Critical Criminology

, Volume 22, Issue 1, pp 21–34

Queer Criminology, Critique, and the “Art of Not Being Governed”

Article

DOI: 10.1007/s10612-013-9223-2

Cite this article as:
Ball, M. Crit Crim (2014) 22: 21. doi:10.1007/s10612-013-9223-2

Abstract

This article builds on previous work that argues that a useful path for a “queer/ed criminology” to follow is one that takes “queer” to denote a position. It suggests that one way of developing such an approach is to adopt a particular understanding of critique—specifically one that draws from Michel Foucault’s view of critique as “the art of not being governed.” It then charts some of the possible directions for such a “queer/ed criminology.” While such an approach to critique has previously been discussed within critical criminologies, this article suggests that it is useful for queer criminologists to explore the opportunities that it affords, particularly in order to better appreciate how “queer/ed criminology” might connect to, draw from, or push against other currents among critical criminologies, and help to delineate the unique contribution that this kind of “queer/ed criminology” might make.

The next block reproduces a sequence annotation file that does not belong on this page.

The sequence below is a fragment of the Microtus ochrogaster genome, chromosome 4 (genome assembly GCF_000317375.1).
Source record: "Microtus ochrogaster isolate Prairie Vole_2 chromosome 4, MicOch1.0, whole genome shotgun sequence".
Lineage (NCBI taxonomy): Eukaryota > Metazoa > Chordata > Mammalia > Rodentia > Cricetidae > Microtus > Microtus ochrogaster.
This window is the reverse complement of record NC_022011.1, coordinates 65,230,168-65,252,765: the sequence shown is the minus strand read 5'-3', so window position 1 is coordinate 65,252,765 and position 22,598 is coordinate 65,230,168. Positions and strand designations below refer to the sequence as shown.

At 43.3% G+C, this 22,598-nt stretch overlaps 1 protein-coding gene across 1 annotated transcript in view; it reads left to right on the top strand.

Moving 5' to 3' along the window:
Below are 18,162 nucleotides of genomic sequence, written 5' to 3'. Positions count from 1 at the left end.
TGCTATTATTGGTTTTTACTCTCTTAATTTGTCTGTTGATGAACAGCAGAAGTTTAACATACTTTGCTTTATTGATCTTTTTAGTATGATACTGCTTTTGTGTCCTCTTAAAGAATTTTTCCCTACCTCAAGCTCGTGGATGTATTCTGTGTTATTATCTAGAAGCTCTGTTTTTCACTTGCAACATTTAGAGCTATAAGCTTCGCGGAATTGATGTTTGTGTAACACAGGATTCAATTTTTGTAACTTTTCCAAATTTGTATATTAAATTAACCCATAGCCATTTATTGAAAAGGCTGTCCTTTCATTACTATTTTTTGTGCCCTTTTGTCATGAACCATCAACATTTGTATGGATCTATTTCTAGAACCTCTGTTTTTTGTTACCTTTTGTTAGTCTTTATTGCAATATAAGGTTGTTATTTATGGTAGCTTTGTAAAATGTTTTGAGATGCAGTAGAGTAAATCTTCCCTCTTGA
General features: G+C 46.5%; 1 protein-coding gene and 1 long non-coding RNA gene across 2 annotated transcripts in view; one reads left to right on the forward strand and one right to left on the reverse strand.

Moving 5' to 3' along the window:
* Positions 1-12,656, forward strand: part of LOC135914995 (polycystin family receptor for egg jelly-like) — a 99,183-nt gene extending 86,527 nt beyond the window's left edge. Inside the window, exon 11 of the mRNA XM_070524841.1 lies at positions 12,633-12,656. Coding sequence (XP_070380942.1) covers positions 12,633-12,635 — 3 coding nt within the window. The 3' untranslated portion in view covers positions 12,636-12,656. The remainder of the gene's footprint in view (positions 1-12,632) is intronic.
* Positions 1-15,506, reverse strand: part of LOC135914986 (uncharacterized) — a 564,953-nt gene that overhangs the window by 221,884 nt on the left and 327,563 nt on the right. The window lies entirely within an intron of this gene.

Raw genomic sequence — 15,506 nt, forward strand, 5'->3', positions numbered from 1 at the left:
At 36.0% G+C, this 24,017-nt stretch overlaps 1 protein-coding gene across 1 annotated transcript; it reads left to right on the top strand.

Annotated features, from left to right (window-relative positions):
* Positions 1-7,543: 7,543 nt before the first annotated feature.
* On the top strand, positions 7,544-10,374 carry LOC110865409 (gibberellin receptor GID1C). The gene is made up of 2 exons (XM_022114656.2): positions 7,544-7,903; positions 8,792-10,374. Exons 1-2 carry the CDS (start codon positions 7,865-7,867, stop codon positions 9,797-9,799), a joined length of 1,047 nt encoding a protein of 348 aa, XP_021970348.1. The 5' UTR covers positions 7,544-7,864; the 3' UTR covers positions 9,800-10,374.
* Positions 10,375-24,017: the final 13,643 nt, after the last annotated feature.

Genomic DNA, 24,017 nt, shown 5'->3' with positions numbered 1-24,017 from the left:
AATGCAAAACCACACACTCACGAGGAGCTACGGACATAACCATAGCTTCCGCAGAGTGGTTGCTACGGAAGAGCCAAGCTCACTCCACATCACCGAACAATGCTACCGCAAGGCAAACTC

Copyright information

© Springer Science+Business Media Dordrecht 2013

Authors and Affiliations

  1. 1.School of JusticeQueensland University of TechnologyBrisbaneAustralia
  2. 2.Centre for Sex, Gender and SexualitiesDurham UniversityDurhamUK